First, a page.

So often the "big lens guys" get a bad rap - and a few times I have bad-rapped them myself because a few have crowded me out when I was watching a special bird in a limited area - usually at Magee Marsh. Yuk!  Cannot you wait a minute or two? BUT, it was SO wonderful to see an expression of - geez, I fail for words because it does not happen as often as it should, and I guess words cannot adequately express what I felt? Consideration! I finally got it -  yes, that is the word!!! I cannot believe it is a word that came so hard to me! I was thinking concern and humanity. What was I trying to say? (Geez, that was weird ...! But I am rambling ...) Anyway, yes indeed, they were so considerate! OK. That might be a good summation in one word for the "Golden Rule". And, yes, I am quite a bit embarrassed that when thinking of personal interactions, I had trouble remembering something so basic! Is it me - or is it when I consider (verb choice intended ...) "society" today?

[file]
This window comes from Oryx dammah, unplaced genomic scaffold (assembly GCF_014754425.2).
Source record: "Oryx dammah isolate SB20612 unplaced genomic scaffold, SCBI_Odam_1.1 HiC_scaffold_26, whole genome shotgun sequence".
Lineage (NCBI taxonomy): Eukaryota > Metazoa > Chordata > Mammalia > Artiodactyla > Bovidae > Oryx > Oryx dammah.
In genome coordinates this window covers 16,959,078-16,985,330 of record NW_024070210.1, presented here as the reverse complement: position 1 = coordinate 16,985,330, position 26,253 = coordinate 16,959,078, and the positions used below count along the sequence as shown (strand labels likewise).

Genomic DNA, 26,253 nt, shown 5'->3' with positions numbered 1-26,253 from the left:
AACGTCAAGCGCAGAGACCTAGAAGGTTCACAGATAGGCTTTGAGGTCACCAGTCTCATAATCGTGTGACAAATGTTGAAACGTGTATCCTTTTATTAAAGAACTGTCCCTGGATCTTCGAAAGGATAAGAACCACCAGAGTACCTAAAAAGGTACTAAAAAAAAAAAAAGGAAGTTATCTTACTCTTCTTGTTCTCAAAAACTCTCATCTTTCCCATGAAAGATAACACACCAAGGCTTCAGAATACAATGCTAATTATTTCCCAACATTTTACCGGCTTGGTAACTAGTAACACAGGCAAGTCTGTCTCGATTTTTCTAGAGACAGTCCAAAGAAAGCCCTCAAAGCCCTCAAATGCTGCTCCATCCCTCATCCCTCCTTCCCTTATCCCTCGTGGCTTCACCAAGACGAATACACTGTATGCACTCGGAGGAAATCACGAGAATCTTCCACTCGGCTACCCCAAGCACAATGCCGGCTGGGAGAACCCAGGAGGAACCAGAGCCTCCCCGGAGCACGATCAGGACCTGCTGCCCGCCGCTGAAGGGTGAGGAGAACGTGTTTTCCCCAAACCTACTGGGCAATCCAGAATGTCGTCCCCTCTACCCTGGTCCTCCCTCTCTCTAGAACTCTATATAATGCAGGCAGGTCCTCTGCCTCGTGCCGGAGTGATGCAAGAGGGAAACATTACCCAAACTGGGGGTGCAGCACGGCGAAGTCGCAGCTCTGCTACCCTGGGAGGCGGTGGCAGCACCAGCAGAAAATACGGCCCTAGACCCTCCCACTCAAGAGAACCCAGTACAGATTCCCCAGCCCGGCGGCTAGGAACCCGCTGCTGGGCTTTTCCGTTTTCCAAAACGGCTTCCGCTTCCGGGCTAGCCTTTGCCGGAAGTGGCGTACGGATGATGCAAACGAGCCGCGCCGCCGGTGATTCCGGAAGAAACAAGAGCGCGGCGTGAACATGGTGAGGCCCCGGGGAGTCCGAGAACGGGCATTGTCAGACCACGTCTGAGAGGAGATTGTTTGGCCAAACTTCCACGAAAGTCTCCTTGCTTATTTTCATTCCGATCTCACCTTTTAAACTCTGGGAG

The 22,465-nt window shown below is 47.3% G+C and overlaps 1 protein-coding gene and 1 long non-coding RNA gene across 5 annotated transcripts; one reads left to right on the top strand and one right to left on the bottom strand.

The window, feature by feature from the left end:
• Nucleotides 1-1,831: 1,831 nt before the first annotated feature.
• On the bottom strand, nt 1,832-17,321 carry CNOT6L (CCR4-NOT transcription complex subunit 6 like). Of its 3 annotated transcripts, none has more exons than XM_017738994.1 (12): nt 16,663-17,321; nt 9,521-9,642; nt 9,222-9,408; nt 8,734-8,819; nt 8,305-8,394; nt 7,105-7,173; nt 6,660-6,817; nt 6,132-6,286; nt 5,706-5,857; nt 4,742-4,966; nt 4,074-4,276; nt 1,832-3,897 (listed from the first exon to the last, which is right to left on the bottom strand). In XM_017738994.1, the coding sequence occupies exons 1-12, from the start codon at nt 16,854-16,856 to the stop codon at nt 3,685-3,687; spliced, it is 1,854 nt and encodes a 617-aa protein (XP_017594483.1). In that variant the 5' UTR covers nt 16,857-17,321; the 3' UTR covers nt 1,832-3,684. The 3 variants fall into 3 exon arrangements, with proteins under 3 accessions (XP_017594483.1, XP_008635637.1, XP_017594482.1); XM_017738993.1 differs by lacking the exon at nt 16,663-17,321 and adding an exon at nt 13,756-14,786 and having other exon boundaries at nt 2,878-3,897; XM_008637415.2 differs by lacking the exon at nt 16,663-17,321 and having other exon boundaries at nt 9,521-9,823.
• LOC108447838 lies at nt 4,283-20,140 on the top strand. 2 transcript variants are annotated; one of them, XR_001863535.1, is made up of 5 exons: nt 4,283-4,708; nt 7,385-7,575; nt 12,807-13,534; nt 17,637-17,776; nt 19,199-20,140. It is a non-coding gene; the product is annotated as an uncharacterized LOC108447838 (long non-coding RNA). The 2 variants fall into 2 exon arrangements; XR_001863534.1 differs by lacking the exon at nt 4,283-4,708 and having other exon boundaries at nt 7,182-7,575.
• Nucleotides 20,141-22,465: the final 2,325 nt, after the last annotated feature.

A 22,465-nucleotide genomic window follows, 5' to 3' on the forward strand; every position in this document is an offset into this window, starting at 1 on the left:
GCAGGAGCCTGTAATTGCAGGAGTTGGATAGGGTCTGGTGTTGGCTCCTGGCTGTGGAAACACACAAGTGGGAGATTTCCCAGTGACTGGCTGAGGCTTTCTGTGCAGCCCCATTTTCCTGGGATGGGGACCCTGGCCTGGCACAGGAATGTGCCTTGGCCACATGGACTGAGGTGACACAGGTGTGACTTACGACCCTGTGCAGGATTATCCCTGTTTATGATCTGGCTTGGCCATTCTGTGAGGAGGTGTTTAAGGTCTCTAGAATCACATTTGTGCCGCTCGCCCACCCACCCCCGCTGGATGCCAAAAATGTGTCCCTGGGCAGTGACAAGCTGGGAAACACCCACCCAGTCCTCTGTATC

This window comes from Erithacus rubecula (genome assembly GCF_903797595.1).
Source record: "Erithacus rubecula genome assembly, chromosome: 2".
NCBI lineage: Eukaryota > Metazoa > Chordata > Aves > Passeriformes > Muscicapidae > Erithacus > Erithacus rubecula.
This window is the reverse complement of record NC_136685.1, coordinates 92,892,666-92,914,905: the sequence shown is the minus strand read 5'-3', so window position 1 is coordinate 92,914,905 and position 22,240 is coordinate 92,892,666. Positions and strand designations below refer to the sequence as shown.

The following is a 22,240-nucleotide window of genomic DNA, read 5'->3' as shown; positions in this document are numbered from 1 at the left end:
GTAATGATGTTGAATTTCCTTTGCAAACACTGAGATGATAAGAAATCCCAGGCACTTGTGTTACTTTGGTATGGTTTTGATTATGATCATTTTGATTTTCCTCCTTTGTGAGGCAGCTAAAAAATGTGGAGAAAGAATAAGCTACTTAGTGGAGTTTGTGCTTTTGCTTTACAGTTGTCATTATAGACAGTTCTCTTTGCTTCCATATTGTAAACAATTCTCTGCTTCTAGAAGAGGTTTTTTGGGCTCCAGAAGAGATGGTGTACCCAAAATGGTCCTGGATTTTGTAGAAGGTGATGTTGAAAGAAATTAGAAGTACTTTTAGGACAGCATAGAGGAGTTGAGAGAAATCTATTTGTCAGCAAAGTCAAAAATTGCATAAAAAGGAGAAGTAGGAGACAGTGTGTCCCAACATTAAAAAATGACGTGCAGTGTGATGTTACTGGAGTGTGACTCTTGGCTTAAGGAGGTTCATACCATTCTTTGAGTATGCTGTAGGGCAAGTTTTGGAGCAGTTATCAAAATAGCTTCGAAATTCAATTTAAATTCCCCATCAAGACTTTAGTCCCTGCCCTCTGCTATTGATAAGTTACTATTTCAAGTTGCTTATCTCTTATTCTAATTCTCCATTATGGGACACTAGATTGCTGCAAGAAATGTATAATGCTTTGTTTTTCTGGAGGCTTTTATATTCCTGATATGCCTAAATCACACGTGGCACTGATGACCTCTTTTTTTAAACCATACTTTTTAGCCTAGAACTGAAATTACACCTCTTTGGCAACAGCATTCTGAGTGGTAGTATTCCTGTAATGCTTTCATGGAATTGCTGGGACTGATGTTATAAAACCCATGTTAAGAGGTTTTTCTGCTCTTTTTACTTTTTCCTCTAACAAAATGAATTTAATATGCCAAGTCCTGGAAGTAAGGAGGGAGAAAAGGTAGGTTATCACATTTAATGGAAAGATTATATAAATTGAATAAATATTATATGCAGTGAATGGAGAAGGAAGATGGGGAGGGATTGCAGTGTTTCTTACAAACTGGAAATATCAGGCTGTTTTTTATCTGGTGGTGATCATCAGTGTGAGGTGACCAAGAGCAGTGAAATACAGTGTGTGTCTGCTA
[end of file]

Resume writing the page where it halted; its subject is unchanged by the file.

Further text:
On the other hand, I have met so many wonderful bird photographers with big lenses, I truly know the few who seem to create unsavory memories are indeed the exception! Somehow the memories stick in my mind. Yes, I know I must "flush my mental toilet" of those remnants.  Today helped reaffirm my faith. 

I digressed ...

We left the heron and walked out on the new boardwalk for the first time. Wow, what a difference in Santa Rosa Marsh from a few years ago. Back then the marsh was so engulfed by Phragmites that we could hardly see into it! Duck hunters had forged a couple of trails into it, but we never had desire to slosh our way very far and missed all of the good birds reported by some birders.